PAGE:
The Comeback of Ospreys

Ospreys have made a comeback in Cook County. A recent Chicago Tribune story profiles a successful wildlife program of our partners at the Forest Preserves of Cook County to install osprey poles and platforms “to create a safer version of the birds’ preferred treetop nesting habitat.” Friends joined this osprey effort in 2015, installing five nesting platforms at river-edge preserves.

A threatened species in Illinois, ospreys all but vanished over 60 years ago due to habitat loss and widespread pollution in the 1950s and ‘60s including the pesticide DDT which was banned in 1972. “This season, 14 nesting pairs settled down on platforms as high as 90 feet throughout the county; 11 of those pairs survived the summer, after tornadoes ripped through the suburbs,” the Tribune reports. There are 20 nesting sites throughout Cook County. The platforms provide easy access to fish and allow a 360° view, which osprey prefer to protect their young chicks from predators such as the bald eagle.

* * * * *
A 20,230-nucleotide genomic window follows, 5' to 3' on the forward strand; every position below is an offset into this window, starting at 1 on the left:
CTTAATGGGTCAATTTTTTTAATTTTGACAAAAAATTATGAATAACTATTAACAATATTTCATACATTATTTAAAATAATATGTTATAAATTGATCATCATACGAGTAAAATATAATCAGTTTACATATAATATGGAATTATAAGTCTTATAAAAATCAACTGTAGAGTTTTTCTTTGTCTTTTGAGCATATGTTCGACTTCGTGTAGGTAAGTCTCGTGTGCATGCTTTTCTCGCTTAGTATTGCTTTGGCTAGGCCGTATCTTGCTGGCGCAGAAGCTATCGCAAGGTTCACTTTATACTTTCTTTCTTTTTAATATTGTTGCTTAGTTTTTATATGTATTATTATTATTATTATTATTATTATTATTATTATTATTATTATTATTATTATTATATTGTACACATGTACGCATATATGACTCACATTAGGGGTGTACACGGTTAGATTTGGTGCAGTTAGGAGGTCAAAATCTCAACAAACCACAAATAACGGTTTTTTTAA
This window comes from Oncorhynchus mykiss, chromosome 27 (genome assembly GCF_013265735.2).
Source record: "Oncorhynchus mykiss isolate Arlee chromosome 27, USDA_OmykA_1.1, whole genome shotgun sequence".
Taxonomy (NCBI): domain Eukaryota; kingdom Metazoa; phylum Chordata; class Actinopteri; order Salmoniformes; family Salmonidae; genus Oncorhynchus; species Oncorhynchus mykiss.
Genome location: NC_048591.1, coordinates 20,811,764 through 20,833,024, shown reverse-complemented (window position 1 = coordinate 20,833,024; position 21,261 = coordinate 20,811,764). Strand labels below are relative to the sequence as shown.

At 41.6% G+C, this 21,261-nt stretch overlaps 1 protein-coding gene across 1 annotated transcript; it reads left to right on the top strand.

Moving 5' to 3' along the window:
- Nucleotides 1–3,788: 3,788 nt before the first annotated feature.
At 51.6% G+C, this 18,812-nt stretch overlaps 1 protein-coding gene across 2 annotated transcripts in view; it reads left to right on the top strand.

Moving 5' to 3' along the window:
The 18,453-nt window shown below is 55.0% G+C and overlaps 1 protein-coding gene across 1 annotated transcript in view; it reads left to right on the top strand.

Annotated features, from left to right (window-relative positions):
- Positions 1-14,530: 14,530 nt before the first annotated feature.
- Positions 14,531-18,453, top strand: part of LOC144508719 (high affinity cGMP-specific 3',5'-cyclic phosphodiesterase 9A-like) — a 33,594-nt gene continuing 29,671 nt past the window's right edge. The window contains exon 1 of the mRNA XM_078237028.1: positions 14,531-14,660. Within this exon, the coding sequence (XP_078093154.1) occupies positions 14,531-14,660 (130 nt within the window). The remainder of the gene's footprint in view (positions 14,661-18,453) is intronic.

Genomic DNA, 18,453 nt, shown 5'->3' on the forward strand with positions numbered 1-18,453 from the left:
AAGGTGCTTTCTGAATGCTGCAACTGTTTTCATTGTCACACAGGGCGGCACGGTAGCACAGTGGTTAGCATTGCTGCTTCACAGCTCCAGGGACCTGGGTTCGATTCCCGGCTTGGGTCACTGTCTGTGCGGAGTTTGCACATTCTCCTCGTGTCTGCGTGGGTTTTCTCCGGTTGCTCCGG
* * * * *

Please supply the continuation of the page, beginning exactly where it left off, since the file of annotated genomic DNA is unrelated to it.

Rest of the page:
Friends’ Executive Director Margaret Frisbie told the Tribune that ospreys represent how important each individual piece of an ecosystem can be in aiding the return of some species. Fish need clean water and suitable habitat; ospreys need fish. “But if you don’t have the places where they can reproduce, all the other work is almost in vain,” Frisbie said. 

Learn more about ospreys on our Inside, Out & About podcast featuring Beaubien Woods which includes an interview with Chris Anchor, a biologist with the Forest Preserves, who was also interviewed for the Tribune story.